“This will be the definitive history of mountaineering in the Himalaya, clear, free of jargon, and readable, and so thorough that it will not be worth anyone's time to repeat this effort."—Nick Clinch, leader, 1958 American Hidden Peak expedition, and past president, American Alpine Club
Tom Hornbein
“Isserman and Weaver, both unassuming wanderers of high hills, have pulled off a great first ascent: a scholarly, grippingly readable history of Himalayan mountaineering that not only captures the tenuous essence of great successes and failures, but places the accounts of these climbs into historical context.”—Tom Hornbein, author of Everest: The West Ridge
Greg Glade
“This would be a great first book to expose a reader to the amazing stories and sacrifices held within the body of mountaineering literature. Additionally, the historian, scholar, and collector will delight in the unique, in-depth look at the evolution of climbing, and its driving factors, in the Himalaya.”—Greg Glade, owner, Top of the World Books
New York Times Book Review - Bruce Barcott
"Fallen Giants is the book of a lifetime . . . an awe-inspiring work of history and storytelling. . . . Armchair mountaineers will give the book pride of place in their collections."—Bruce Barcott, New York Times Book Review
Failure - Kathleen A. Ervin
"It's difficult to find fault with this exceptionally well-written tome, a must-read for any fan of climbing literature."—Kathleen A. Ervin, Failure
Journal of American History - Mark Harvey
"A deeply researched and comprehensive treatment of mountaineering in the Himalaya that is an engaging narrative and an illuminating analysis of larger themes."—Mark Harvey, Journal of American History
Booklist
"This survey history establishes base camp for readers interested in the history of Himalayan climbing expeditions. Its strength lies in the way it puts each undertaking within the context of evolving styles of high-altitude mountaineering."—Booklist
New York Times Book Review

"Fallen Giants is the book of a lifetime . . . an awe-inspiring work of history and storytelling. . . . Armchair mountaineers will give the book pride of place in their collections."—Bruce Barcott, New York Times Book Review

— Bruce Barcott

Failure

"It''s difficult to find fault with this exceptionally well-written tome, a must-read for any fan of climbing literature."—Kathleen A. Ervin, Failure

— Kathleen A. Ervin

Foreward Magazine
"Heroism, death, and drama abound. . . . The author's thoroughness and range make this hefty volume nearly encyclopedic in scope; the details on the 'how' of climbing, the no-margin-for-error experience, and the bonus of Vittorio Sella's unmatched photographs make for a great book."—Foreward Magazine (Outstanding University Press Books 2008)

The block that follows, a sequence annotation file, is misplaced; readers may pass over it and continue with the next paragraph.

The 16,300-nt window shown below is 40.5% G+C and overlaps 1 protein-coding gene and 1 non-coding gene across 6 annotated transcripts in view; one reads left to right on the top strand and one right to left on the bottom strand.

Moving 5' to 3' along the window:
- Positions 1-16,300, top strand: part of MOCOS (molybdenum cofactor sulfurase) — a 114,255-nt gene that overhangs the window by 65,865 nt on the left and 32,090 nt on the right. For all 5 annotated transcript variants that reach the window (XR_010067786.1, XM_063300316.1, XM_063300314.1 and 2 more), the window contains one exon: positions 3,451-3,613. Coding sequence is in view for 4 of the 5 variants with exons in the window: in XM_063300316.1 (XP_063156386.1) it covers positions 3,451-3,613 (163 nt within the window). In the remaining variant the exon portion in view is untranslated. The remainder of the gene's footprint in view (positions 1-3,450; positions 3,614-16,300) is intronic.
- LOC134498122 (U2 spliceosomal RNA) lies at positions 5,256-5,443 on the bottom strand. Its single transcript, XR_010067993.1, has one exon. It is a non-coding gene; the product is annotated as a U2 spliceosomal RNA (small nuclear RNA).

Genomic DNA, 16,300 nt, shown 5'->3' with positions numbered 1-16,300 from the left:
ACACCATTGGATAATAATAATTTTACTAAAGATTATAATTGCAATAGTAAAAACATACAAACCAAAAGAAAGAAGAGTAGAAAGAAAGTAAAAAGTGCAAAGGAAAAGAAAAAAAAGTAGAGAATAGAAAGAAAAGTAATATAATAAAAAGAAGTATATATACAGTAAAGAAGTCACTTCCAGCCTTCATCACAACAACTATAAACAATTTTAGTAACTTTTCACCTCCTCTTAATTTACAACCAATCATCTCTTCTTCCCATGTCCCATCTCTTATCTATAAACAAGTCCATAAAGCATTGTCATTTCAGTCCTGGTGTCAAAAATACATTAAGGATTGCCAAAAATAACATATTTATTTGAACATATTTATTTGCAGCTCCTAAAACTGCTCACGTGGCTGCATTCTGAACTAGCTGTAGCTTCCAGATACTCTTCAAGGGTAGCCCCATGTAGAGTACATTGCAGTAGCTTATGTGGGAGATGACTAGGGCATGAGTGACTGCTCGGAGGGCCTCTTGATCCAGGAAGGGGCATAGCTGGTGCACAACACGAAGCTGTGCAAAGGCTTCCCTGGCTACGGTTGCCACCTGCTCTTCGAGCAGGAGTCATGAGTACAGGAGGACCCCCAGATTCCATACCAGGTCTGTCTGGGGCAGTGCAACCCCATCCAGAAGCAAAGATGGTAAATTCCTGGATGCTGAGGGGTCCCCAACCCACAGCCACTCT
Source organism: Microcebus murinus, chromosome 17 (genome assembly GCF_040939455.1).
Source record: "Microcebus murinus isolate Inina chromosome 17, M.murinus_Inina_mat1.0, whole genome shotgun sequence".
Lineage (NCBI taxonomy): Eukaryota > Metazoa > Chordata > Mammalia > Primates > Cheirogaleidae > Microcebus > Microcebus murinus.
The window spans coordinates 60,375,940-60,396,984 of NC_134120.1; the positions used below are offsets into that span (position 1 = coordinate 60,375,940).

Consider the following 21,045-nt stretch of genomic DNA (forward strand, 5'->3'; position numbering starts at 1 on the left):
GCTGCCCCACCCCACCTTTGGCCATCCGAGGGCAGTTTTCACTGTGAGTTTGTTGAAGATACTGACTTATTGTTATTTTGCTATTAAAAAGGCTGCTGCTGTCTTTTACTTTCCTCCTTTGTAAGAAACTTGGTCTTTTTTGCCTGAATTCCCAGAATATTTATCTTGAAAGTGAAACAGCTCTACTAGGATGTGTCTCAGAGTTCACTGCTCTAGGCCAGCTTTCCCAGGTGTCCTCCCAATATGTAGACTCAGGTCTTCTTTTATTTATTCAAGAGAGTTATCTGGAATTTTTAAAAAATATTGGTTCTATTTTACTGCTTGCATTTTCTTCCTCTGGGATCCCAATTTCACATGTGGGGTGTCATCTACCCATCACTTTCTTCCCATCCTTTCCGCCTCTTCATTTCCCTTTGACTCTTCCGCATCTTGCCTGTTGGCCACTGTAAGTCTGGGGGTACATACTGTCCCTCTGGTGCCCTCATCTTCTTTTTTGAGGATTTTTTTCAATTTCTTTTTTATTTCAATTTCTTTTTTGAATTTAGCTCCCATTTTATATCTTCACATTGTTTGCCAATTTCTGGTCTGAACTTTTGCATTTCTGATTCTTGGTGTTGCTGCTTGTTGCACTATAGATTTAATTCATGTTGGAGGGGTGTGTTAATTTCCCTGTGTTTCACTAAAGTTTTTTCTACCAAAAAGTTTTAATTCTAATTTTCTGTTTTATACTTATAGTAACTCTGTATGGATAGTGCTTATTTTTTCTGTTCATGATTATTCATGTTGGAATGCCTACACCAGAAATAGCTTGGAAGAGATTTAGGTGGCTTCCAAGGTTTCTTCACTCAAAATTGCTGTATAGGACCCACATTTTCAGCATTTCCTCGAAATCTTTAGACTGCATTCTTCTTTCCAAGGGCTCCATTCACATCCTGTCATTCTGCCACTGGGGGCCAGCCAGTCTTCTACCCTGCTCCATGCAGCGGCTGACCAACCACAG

The Atlantic Monthly

"Heroism, death, and drama abound. . . . The author''s thoroughness and range make this hefty volume nearly encyclopedic in scope; the details on the ''how'' of climbing, the no-margin-for-error experience, and the bonus of Vittorio Sella''s unmatched photographs make for a great book."—Foreward Magazine (Outstanding University Press Books 2008)

Journal of American History

"A deeply researched and comprehensive treatment of mountaineering in the Himalaya that is an engaging narrative and an illuminating analysis of larger themes."--Mark Harvey, Journal of American History

— Mark Harvey

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Product Details

  • ISBN-13: 9780300142662
  • Publisher: Yale University Press
  • Publication date: 10/1/2008
  • Sold by: Barnes & Noble
  • Format: eBook
  • Sales rank: 1,138,450
  • File size: 7 MB

Meet the Author

Maurice Isserman
Maurice Isserman is James L. Ferguson Professor of History, Hamilton College. He lives in Clinton, NY. Stewart Weaver is professor of history, University of Rochester. He lives in Rochester, NY. Both authors are enthusiastic hikers and mountain climbers.
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Table of Contents

Preface: A Fallen Giant

1 When Men and Mountains Meet 1

2 The Age of Empire, 1892-1914 33

3 "Because It Is There": George Mallory and the Fight for Everest, 1921-1924 83

4 "A Random Harvest of Delight," 1929-1933 127

5 "Himalayan Hey-Day," 1934-1939 165

6 The Golden Age Postponed, 1940-1950 223

7 "Don't Be a Chicken-Hearted Fellow": Everest, 1950-1953 254

8 The Golden Age of Himalayan Climbing, 1953-1960 295

9 New Frontiers, New Faces, 1961-1970 350

10 The Age of Extremes, 1971-1996 398

Notes 455

Bibliography 539

Index 565